Physician Health

When patients are prejudiced, here’s what physicians should do

Kevin B. O'Reilly , Senior News Editor

About 70% of Black physicians have reported hearing offensive comments based on their personal characteristics, according to survey research cited in an AMA Council on Ethical and Judicial Affairs report adopted at the November 2020 AMA Special Meeting.

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Overall, nearly six in 10 doctors have had such discriminatory patient encounters. In reference-committee testimony, physicians said the unacceptable behavior seems to be on the rise. The council’s report details the problem and offers ethics guidance for physicians.

The AMA House of Delegates adopted the report’s recommendations, which update advice previously published in the AMA Code of Medical Ethics as opinion 1.2.2, “Disruptive Behavior and Discrimination by Patients.”

“Disrespectful, derogatory, or prejudiced, language or conduct or prejudiced requests for accommodation of personal preferences on the part of either patients or physicians can undermine trust and compromise the integrity of the patient-physician relationship,” the council’s report says. “It can make individuals who themselves experience (or are members of populations that have experienced) prejudice reluctant to seek care as patients or to provide care as health care professionals, and create an environment that strains relationships among patients, physicians, and the health care team.”

According to the updated ethical opinion, physicians should:

  • Recognize that disrespectful, derogatory, or prejudiced language or conduct can cause psychological harm to those who are targeted.
  • Always treat patients with compassion and respect.
  • Explore the reasons for which a patient behaves in disrespectful, derogatory or prejudiced ways insofar as possible. Physicians should identify, appreciate, and address potentially treatable clinical conditions or personal experiences that influence patient behavior. Regardless of cause, when a patient’s behavior threatens the safety of health care personnel or other patients, steps should be taken to de-escalate or remove the threat.
  • Prioritize the goals of care when deciding whether to decline or accommodate a patient’s request for an alternative physician. Physicians should recognize that some requests for a concordant physician may be clinically useful or promote improved outcomes.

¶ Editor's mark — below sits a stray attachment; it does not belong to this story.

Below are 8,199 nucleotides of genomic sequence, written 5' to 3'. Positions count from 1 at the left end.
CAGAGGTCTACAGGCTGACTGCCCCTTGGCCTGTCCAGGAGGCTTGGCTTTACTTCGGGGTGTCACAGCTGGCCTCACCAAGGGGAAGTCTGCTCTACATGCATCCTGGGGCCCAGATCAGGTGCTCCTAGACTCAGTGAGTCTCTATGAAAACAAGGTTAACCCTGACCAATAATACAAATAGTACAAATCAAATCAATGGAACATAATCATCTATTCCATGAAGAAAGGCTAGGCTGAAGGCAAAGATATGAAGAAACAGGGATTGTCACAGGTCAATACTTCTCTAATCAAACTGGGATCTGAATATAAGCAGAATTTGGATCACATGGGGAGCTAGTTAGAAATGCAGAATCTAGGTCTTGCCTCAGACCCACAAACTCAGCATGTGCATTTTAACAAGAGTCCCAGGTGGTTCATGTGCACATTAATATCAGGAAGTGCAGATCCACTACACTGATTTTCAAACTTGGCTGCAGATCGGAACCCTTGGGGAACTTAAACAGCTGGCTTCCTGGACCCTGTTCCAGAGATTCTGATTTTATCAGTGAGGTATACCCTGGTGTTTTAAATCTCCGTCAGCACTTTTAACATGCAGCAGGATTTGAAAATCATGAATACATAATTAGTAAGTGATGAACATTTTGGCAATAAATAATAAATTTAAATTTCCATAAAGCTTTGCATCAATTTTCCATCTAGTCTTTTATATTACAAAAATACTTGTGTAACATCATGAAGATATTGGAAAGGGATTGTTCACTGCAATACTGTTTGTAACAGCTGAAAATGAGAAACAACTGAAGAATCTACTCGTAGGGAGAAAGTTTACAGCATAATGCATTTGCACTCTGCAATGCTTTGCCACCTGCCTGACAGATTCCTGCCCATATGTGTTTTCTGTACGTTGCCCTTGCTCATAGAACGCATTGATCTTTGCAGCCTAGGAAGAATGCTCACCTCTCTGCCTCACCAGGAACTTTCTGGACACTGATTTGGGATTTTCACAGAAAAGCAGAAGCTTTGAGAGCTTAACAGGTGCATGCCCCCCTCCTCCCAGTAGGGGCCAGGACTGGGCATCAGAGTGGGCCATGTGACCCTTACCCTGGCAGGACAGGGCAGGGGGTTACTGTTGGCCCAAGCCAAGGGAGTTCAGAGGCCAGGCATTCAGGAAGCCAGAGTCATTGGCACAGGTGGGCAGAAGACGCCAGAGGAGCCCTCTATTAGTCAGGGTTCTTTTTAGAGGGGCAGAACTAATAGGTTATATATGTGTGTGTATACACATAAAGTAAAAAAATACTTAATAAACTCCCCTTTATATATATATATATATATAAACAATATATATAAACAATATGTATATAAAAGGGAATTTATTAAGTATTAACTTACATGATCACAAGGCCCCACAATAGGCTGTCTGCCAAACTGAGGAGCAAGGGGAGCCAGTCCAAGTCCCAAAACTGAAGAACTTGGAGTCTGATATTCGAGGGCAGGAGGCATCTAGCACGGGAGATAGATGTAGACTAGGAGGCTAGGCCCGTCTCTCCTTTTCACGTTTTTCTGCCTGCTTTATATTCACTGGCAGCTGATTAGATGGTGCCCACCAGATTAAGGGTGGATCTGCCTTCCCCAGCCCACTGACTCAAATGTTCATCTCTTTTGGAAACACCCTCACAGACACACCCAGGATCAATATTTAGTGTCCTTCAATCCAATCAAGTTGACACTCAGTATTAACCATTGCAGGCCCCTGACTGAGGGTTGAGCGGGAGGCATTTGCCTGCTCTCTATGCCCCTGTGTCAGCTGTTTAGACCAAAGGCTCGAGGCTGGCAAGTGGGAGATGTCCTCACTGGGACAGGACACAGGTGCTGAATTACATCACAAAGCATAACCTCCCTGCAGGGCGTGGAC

• Not forgo valuable trainee learning opportunities solely to accommodate prejudiced requests.
  • Make patients aware that they are able to seek care from other sources if they persist in opposing treatment from the physician assigned. If patients require immediate care, inform them that, unless they exercise their right to leave, care will be provided by appropriately qualified staff independent of their expressed preference.
  • Terminate the patient-physician relationship only when the patient will not modify disrespectful, derogatory or prejudiced behavior that is within the patient’s control, in keeping with ethics guidance.

Further, the ethical opinions says, physicians—especially those in leadership roles—should encourage the institutions with which they are affiliated to:

  • Be mindful of the messages the institution conveys within and outside its walls by how it responds to prejudiced behavior by patients.
  • Educate staff, patients and the community about the institution’s expectations for behavior.
  • Promote a safe and respectful working environment and formally set clear expectations for how disrespectful, derogatory or prejudiced behavior by patients will be managed.
  • Clearly and openly support physicians, trainees, and facility personnel who experience prejudiced behavior and discrimination by patients, including allowing physicians, trainees, and facility personnel to decline to care for those patients, without penalty, who have exhibited discriminatory behavior specifically toward them.
  • Collect data regarding incidents of discrimination by patients and their effects on physicians and facility personnel on an ongoing basis and seek to improve how incidents are addressed to better meet the needs of patients, physicians, other facility personnel, and the community.